This is How a Microwave Should Work.

Inspired by ‘The Design of Everday Things’

Ben South Lee
Aug 27, 2013 · 3 min read

Microwaves are great.

Microwaves are basically magic. They can transform frozen blocks into delicious food! Meals that would normally take hours to cook can be nuked to ready temperatures in just minutes.

So, why can’t the user experience be magical as well? I consider myself a reasonably intelligent individual — but, every time I interact with a new microwave, I take an unreasonable amount of time figuring it out.

That’s just unacceptable. A microwave, magic aside, is a simple device. It’s a box that shoots waves at a frequency (roughly 2.45 gigahertz) that gets absorbed by water, fats, and sugar to create heat. All you really need to use a microwave is a timer and power level adjustment. That’s it.

So, what’s the best way to manipulate those features?

Here’s My Solution:

A touch screen coupled with a depressible dial. That’s all you need to operate a microwave.

Turning On/Setting the Timer

Just turn the dial to your desired time and press! The Microwave will count down and start cooking (mmmm). Dots around the dial indicate time remaining. Haptic feedback at notches let users operate blindfolded (almost).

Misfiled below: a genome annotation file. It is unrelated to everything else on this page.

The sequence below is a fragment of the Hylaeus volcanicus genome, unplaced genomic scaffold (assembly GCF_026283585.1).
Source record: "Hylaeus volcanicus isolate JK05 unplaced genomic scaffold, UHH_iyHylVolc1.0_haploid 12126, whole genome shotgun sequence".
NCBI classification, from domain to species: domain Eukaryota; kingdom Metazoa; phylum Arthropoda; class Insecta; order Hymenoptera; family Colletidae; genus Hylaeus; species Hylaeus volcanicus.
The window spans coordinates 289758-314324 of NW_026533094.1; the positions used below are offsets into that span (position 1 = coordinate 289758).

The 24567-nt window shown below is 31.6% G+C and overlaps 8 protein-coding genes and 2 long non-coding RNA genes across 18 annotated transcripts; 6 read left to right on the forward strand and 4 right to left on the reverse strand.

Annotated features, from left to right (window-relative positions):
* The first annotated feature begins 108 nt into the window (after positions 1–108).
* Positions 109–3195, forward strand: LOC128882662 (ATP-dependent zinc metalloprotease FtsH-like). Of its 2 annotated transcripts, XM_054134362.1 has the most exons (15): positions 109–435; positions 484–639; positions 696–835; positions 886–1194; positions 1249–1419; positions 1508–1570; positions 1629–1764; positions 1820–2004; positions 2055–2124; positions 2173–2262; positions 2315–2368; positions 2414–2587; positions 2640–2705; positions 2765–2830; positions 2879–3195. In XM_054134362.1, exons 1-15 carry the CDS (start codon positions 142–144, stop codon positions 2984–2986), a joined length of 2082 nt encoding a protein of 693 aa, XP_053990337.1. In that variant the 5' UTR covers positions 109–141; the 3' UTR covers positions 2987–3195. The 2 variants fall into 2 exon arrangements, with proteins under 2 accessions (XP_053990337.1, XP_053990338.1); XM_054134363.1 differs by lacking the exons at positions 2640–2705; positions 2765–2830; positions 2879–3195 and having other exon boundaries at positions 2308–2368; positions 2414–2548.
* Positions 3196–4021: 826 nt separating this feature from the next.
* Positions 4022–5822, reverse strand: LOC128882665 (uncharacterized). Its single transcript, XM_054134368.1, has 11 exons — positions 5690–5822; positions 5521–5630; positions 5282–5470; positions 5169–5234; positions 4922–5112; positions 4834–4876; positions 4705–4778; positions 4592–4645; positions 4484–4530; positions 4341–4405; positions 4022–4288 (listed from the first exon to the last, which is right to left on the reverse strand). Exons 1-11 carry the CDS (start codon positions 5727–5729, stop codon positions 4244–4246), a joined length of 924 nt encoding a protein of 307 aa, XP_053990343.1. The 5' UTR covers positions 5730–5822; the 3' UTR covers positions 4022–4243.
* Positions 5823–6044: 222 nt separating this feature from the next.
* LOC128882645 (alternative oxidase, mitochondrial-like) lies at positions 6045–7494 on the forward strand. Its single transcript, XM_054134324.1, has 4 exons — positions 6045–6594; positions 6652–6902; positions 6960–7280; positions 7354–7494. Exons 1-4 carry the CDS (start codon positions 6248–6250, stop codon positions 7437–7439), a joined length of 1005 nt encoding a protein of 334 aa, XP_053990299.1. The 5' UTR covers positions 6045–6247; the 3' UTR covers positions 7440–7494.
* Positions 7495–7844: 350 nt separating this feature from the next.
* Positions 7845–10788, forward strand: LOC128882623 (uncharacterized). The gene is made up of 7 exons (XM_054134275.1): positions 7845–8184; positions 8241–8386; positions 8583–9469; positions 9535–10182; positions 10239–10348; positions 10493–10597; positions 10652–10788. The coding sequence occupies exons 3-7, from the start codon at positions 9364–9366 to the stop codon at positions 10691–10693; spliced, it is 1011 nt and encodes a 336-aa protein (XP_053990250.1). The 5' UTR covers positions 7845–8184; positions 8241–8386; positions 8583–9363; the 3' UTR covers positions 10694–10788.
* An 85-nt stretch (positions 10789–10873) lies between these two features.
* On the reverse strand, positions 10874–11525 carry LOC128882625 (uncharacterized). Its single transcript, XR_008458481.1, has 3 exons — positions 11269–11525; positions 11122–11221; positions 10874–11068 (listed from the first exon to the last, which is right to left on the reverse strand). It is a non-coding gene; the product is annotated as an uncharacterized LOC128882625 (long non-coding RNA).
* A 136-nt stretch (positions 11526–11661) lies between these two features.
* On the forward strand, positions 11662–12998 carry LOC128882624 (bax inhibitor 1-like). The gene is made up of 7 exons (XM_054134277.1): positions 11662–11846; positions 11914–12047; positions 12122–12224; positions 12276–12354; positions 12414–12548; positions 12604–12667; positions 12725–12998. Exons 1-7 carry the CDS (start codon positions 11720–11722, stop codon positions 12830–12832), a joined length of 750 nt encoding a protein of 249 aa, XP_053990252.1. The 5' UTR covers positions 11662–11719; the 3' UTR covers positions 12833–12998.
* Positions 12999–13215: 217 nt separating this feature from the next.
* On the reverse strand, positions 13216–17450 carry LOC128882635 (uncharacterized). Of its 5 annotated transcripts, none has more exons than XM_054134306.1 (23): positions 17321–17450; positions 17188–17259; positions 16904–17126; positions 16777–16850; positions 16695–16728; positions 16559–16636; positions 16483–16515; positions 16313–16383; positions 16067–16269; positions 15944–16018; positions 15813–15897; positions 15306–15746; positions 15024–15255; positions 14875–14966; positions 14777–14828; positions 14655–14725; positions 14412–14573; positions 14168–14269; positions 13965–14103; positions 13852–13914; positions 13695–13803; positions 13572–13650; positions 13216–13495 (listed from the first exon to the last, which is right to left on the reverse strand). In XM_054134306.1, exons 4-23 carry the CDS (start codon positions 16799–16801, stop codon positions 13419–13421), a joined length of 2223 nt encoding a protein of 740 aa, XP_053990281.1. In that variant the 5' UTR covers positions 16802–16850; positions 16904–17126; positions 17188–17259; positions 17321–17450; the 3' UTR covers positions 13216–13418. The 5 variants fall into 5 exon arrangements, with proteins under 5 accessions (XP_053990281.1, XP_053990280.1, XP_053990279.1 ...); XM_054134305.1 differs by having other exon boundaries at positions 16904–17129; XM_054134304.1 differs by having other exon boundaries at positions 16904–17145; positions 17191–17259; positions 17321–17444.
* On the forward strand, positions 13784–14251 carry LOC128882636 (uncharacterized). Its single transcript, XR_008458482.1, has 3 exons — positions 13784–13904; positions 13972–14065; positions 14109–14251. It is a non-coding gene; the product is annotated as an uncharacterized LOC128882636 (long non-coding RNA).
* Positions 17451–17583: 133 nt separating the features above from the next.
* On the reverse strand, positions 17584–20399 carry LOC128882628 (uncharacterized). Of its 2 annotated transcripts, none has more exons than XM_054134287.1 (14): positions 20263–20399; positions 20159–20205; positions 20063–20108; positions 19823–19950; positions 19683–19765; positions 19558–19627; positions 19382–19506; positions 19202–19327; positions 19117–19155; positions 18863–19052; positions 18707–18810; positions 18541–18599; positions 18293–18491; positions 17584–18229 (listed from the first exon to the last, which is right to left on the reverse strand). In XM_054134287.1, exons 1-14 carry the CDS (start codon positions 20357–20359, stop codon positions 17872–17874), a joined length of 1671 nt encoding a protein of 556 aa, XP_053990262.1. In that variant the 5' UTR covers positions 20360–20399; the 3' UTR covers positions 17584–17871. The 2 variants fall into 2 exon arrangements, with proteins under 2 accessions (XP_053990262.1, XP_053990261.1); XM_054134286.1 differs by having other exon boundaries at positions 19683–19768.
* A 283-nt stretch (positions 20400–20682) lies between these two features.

Setting the Power Level

Tapping the power level at the bottom will allow you to adjust it with the dial. You can go back to the timer by selecting the same spot.

Readiness Indicator

When an item is cooking, the background color will change depending on the time left (Blue → Red Hot). When the item is done, the Dial will pop out and a lovely tune will chime. Ta-da!

The End

That’s it — a good microwave just needs a simple and intuitive interface to be great. Hopefully, microwave manufacturers move on from a plethora of buttons and programming modes and opt for a better user experience. Thanks for reading!

    Ben South Lee

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